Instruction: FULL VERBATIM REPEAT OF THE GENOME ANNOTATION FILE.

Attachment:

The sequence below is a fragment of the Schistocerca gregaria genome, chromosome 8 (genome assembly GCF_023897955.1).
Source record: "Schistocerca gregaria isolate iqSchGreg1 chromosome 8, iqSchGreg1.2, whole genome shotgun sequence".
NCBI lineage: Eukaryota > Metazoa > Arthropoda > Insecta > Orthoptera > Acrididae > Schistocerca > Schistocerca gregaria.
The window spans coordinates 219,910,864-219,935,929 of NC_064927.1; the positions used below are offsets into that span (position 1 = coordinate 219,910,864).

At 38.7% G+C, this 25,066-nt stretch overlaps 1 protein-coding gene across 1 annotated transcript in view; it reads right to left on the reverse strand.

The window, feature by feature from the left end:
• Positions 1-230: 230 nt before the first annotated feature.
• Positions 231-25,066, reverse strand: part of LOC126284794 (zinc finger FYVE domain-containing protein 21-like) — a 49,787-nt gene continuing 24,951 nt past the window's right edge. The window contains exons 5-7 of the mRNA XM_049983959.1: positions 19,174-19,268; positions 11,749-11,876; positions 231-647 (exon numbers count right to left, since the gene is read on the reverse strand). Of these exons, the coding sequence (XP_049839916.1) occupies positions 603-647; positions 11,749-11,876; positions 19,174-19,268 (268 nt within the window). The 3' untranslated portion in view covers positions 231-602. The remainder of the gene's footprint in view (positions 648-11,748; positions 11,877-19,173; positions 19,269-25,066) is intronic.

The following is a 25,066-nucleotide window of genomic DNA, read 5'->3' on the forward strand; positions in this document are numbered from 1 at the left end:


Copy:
The sequence below is a fragment of the Schistocerca gregaria genome, chromosome 8 (genome assembly GCF_023897955.1).
Source record: "Schistocerca gregaria isolate iqSchGreg1 chromosome 8, iqSchGreg1.2, whole genome shotgun sequence".
NCBI lineage: Eukaryota > Metazoa > Arthropoda > Insecta > Orthoptera > Acrididae > Schistocerca > Schistocerca gregaria.
The window spans coordinates 219,910,864-219,935,929 of NC_064927.1; the positions used below are offsets into that span (position 1 = coordinate 219,910,864).

At 38.7% G+C, this 25,066-nt stretch overlaps 1 protein-coding gene across 1 annotated transcript in view; it reads right to left on the reverse strand.

The window, feature by feature from the left end:
• Positions 1-230: 230 nt before the first annotated feature.
• Positions 231-25,066, reverse strand: part of LOC126284794 (zinc finger FYVE domain-containing protein 21-like) — a 49,787-nt gene continuing 24,951 nt past the window's right edge. The window contains exons 5-7 of the mRNA XM_049983959.1: positions 19,174-19,268; positions 11,749-11,876; positions 231-647 (exon numbers count right to left, since the gene is read on the reverse strand). Of these exons, the coding sequence (XP_049839916.1) occupies positions 603-647; positions 11,749-11,876; positions 19,174-19,268 (268 nt within the window). The 3' untranslated portion in view covers positions 231-602. The remainder of the gene's footprint in view (positions 648-11,748; positions 11,877-19,173; positions 19,269-25,066) is intronic.

The following is a 25,066-nucleotide window of genomic DNA, read 5'->3' on the forward strand; positions in this document are numbered from 1 at the left end: